Exploring the Effects of Enterprise Instant Messaging Presence Information on Employee Attendance in a Distributed Workforce: An Ethnographic Study of a Large Professional Services Organization

Exploring the Effects of Enterprise Instant Messaging Presence Information on Employee Attendance in a Distributed Workforce: An Ethnographic Study of a Large Professional Services Organization

Saša Baškarada (University of South Australia, Australia) and Andy Koronios (University of South Australia, Australia)
Copyright: © 2012 |Pages: 18
DOI: 10.4018/jec.2012070101
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Abstract

According to John Adams’ equity theory for employee motivation, employees place great importance on relative effort or input to its outcomes at the work place. However, as actual employee productivity is often difficult to estimate, anecdotal evidence suggests that employees frequently tend to compare the average number of hours worked per day. Geographically distributed or mobile workforces are of particular interest because such employees may not easily be able to physically observe their co-workers and, thus, estimate their relative effort. Instant Messaging (IM) has recently been adopted in many workplaces; yet, research on potential effects that IM presence awareness feature may have on employee attendance in a distributed workforce is virtually non-existent. This paper bridges that gap in the literature by presenting relevant findings, which have been derived from a 12-month-long ethnographic study of a large professional services organization. The authors show that, depending on the relative employee power relationship, presence awareness information may have significant positive or negative effects on a range of employee attendance dimensions.
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Introduction

Studies have shown that employee absenteeism has significant impacts on the economy in general (Steers & Rhodes, 1984), and while organizations are applying a wide range of measures aimed at controlling employee attendance, many such measures have been shown not to be very effective (Scott & Taylor, 1982).According to the equity theory (Adams, 1965), employees place great importance on relative effort. It stems from the natural and often unconscious need to balance their input at work with the outputs they receive from it. However, as the actual employee productivity is often difficult to estimate (Ramírez & Nembhard, 2004), anecdotal evidence suggests that employees frequently tend to compare the average number of hours worked per day. Geographically distributed or mobile workforces are of particular interest (Konradt & Hoch, 2007; Liu & Burn, 2009) because such employees may not easily be able to physically observe their co-workers and, thus, estimate their relative effort. For instance, professional services organizations often place their consultants—e.g., accountants, engineers, auditors, etc.—in client organizations.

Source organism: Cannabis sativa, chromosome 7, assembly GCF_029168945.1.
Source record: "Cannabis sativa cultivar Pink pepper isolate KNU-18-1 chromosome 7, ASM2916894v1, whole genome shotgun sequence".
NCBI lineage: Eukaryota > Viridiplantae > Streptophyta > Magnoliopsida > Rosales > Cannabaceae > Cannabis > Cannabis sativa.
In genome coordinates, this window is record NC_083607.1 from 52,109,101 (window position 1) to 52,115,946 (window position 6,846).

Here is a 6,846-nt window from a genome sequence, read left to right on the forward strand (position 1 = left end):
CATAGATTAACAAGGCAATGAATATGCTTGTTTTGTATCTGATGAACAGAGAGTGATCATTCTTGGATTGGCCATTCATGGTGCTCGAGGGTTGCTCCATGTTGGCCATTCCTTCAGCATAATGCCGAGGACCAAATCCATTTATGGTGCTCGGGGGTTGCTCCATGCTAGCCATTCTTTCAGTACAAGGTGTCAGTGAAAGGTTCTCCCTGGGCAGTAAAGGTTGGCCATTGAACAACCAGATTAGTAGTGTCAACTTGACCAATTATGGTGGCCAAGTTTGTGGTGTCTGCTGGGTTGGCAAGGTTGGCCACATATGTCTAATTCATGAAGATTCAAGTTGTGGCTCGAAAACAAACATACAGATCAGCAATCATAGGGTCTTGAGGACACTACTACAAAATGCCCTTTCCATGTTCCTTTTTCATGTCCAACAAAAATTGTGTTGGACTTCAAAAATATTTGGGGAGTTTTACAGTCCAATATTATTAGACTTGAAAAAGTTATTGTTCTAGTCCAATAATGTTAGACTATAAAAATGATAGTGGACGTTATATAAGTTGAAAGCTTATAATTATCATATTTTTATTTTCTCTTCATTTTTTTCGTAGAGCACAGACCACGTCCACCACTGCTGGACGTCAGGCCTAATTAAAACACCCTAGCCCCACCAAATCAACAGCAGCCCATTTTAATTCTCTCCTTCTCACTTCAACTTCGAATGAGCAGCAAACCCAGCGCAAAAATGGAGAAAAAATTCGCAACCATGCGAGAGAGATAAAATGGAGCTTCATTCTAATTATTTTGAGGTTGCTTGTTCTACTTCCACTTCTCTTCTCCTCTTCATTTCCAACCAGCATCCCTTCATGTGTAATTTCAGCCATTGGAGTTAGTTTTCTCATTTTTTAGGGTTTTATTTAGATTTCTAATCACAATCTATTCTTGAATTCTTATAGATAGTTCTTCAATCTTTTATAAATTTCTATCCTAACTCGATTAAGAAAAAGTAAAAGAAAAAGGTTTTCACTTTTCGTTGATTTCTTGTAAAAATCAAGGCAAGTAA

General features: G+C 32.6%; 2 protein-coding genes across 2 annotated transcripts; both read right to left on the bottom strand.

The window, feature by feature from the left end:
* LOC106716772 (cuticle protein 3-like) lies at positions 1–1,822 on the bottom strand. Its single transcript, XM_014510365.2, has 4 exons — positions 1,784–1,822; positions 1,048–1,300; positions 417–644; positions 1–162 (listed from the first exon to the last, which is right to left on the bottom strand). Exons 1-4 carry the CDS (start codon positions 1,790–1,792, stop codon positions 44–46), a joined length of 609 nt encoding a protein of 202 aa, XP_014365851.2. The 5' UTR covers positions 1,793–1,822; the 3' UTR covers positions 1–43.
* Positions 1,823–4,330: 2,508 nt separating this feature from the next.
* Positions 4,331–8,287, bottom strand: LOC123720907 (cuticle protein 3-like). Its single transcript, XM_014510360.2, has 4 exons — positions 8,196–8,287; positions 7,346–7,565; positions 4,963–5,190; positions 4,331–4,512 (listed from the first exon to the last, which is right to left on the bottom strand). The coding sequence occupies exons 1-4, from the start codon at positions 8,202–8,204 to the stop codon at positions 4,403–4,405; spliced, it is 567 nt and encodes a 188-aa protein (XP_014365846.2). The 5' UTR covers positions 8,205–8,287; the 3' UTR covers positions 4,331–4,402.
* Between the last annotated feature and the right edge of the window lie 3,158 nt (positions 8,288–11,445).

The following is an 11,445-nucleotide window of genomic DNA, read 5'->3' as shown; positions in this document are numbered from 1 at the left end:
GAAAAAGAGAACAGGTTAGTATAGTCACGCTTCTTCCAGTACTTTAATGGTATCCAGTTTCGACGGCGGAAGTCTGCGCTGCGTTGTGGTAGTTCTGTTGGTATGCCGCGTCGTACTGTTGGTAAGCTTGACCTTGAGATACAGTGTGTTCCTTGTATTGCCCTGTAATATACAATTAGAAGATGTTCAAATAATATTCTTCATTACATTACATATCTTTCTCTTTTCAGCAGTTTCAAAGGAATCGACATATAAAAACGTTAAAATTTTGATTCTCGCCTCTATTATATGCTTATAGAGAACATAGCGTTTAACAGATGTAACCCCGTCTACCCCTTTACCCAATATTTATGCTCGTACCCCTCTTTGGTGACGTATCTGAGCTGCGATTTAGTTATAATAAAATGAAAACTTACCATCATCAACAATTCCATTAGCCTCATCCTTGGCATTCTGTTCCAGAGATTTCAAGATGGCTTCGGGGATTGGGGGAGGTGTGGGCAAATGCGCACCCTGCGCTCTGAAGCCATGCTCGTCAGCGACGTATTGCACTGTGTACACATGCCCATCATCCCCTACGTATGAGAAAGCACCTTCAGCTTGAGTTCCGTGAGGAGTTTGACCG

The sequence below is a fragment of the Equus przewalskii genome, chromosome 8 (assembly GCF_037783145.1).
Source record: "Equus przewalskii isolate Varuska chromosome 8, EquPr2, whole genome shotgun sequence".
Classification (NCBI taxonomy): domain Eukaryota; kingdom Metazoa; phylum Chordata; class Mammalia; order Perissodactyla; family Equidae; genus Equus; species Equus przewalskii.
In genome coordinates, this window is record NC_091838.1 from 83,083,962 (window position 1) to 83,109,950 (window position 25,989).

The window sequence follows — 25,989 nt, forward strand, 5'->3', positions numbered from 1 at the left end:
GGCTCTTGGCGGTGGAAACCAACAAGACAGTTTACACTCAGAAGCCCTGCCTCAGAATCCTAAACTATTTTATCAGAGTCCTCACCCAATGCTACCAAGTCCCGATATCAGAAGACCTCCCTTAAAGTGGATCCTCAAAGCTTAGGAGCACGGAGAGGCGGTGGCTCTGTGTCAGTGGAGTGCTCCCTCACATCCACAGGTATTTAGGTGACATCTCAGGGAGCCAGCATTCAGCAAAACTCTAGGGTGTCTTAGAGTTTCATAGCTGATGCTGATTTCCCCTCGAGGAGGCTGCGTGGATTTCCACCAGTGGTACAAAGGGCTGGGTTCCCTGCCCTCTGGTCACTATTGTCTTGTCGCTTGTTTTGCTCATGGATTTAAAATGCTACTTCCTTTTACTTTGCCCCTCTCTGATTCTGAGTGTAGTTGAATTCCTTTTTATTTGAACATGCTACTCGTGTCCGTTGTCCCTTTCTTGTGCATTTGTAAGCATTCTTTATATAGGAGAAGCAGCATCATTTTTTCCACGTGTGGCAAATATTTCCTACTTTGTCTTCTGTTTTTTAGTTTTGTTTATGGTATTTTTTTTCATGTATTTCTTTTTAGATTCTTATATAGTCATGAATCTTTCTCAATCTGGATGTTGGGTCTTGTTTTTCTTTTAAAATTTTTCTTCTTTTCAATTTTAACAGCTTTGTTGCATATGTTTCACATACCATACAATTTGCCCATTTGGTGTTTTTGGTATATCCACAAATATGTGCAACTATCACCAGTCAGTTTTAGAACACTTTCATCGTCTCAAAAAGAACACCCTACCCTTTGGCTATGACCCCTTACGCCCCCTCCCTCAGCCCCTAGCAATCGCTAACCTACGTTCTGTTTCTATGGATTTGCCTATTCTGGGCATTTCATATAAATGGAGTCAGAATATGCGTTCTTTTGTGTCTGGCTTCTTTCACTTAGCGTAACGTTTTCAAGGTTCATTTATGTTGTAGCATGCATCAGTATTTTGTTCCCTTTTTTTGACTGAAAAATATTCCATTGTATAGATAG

Instant Messaging (IM) has been defined as “near-synchronous computer-based one-on-one communication” (Nardi, Whittaker, & Bradner, 2000, p. 2), and besides being widely used by teenagers (Grinter & Palen, 2002), it has also been adopted in many workplaces (Herbsleb, Atkins, Boyer, Handel, & Finholt, 2002; Nardi et al., 2000). Studies have shown that IM is effective at developing and improving working relationships (Cho, Trier, & Kim, 2005; Quan-Haase, 2010; Zhang, Kobler, Tremaine, & Milewski, 2010), and some companies are even using IM to communicate with their customers (Guan & Alkinkemer, 2002). One particular feature of IM—presence awareness—is of particular interest as it may provide such information as which users are online, how long they have been online, if they are active at their computers, and the like. Presence has been defined as “a person’s availability and willingness for communication at the time responses were sought from him or her” (Haron et al., 2011, p. 1). As such, the presence awareness feature is of particular relevance for distributed and mobile workforces as it allows co-workers to track each other’s attendance. As a result, this paper explores the effects of enterprise instant messaging applications—and in particular the presence awareness feature (Frossler, 2010)—on employee attendance in a distributed workforce through a 12 month long ethnographic study of a large professional services organization.

The rest of the paper is organized as follows. The background section presents a comprehensive literature review on the use of IM in organizations as well as on employee motivation and attendance related literature. The methodology section describes the organization under study and explains the ethnographic data collection approach. The ‘data analysis framework’ section details the theoretical lens guiding data analysis. The ‘results and discussion’ section summarizes and elaborates on the findings. The conclusion section presents concluding remarks, and the ‘limitation and future work’ section discusses the main limitations and recommends corresponding future research opportunities.

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